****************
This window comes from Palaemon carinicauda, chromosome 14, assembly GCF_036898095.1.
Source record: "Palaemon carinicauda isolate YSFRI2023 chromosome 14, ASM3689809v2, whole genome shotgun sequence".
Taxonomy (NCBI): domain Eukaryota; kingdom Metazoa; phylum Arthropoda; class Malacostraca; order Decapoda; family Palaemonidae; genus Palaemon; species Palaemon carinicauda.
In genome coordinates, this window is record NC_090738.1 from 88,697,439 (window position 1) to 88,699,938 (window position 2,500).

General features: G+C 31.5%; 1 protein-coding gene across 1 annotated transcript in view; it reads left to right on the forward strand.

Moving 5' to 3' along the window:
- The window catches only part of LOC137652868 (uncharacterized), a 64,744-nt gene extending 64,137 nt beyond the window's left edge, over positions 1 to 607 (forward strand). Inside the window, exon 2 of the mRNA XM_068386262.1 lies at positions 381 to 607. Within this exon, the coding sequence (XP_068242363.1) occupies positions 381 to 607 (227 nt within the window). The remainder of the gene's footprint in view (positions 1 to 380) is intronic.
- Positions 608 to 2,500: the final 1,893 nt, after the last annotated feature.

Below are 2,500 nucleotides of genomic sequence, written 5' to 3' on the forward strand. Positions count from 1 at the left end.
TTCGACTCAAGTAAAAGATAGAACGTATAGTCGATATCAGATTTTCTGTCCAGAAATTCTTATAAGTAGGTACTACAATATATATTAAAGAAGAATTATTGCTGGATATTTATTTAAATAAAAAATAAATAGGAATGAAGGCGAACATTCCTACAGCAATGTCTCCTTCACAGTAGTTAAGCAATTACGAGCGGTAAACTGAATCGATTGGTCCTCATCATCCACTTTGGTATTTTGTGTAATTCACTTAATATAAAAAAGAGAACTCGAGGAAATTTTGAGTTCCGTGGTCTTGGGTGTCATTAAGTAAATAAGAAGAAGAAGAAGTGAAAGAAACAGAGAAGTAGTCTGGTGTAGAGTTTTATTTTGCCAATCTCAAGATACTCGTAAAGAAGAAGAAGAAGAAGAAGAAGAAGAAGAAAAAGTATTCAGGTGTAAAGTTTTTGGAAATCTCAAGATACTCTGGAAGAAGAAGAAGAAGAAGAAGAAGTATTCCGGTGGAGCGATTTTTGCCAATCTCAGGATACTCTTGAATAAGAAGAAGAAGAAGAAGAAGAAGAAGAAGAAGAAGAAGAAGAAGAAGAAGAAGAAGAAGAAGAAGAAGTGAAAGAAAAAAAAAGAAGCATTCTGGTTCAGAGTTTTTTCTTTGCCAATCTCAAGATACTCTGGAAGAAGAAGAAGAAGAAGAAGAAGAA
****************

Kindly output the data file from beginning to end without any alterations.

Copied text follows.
This window comes from Palaemon carinicauda, chromosome 14, assembly GCF_036898095.1.
Source record: "Palaemon carinicauda isolate YSFRI2023 chromosome 14, ASM3689809v2, whole genome shotgun sequence".
Taxonomy (NCBI): domain Eukaryota; kingdom Metazoa; phylum Arthropoda; class Malacostraca; order Decapoda; family Palaemonidae; genus Palaemon; species Palaemon carinicauda.
In genome coordinates, this window is record NC_090738.1 from 88,697,439 (window position 1) to 88,699,938 (window position 2,500).

General features: G+C 31.5%; 1 protein-coding gene across 1 annotated transcript in view; it reads left to right on the forward strand.

Moving 5' to 3' along the window:
- The window catches only part of LOC137652868 (uncharacterized), a 64,744-nt gene extending 64,137 nt beyond the window's left edge, over positions 1 to 607 (forward strand). Inside the window, exon 2 of the mRNA XM_068386262.1 lies at positions 381 to 607. Within this exon, the coding sequence (XP_068242363.1) occupies positions 381 to 607 (227 nt within the window). The remainder of the gene's footprint in view (positions 1 to 380) is intronic.
- Positions 608 to 2,500: the final 1,893 nt, after the last annotated feature.

Below are 2,500 nucleotides of genomic sequence, written 5' to 3' on the forward strand. Positions count from 1 at the left end.
TTCGACTCAAGTAAAAGATAGAACGTATAGTCGATATCAGATTTTCTGTCCAGAAATTCTTATAAGTAGGTACTACAATATATATTAAAGAAGAATTATTGCTGGATATTTATTTAAATAAAAAATAAATAGGAATGAAGGCGAACATTCCTACAGCAATGTCTCCTTCACAGTAGTTAAGCAATTACGAGCGGTAAACTGAATCGATTGGTCCTCATCATCCACTTTGGTATTTTGTGTAATTCACTTAATATAAAAAAGAGAACTCGAGGAAATTTTGAGTTCCGTGGTCTTGGGTGTCATTAAGTAAATAAGAAGAAGAAGAAGTGAAAGAAACAGAGAAGTAGTCTGGTGTAGAGTTTTATTTTGCCAATCTCAAGATACTCGTAAAGAAGAAGAAGAAGAAGAAGAAGAAGAAGAAAAAGTATTCAGGTGTAAAGTTTTTGGAAATCTCAAGATACTCTGGAAGAAGAAGAAGAAGAAGAAGAAGTATTCCGGTGGAGCGATTTTTGCCAATCTCAGGATACTCTTGAATAAGAAGAAGAAGAAGAAGAAGAAGAAGAAGAAGAAGAAGAAGAAGAAGAAGAAGAAGAAGAAGAAGAAGTGAAAGAAAAAAAAAGAAGCATTCTGGTTCAGAGTTTTTTCTTTGCCAATCTCAAGATACTCTGGAAGAAGAAGAAGAAGAAGAAGAAGAA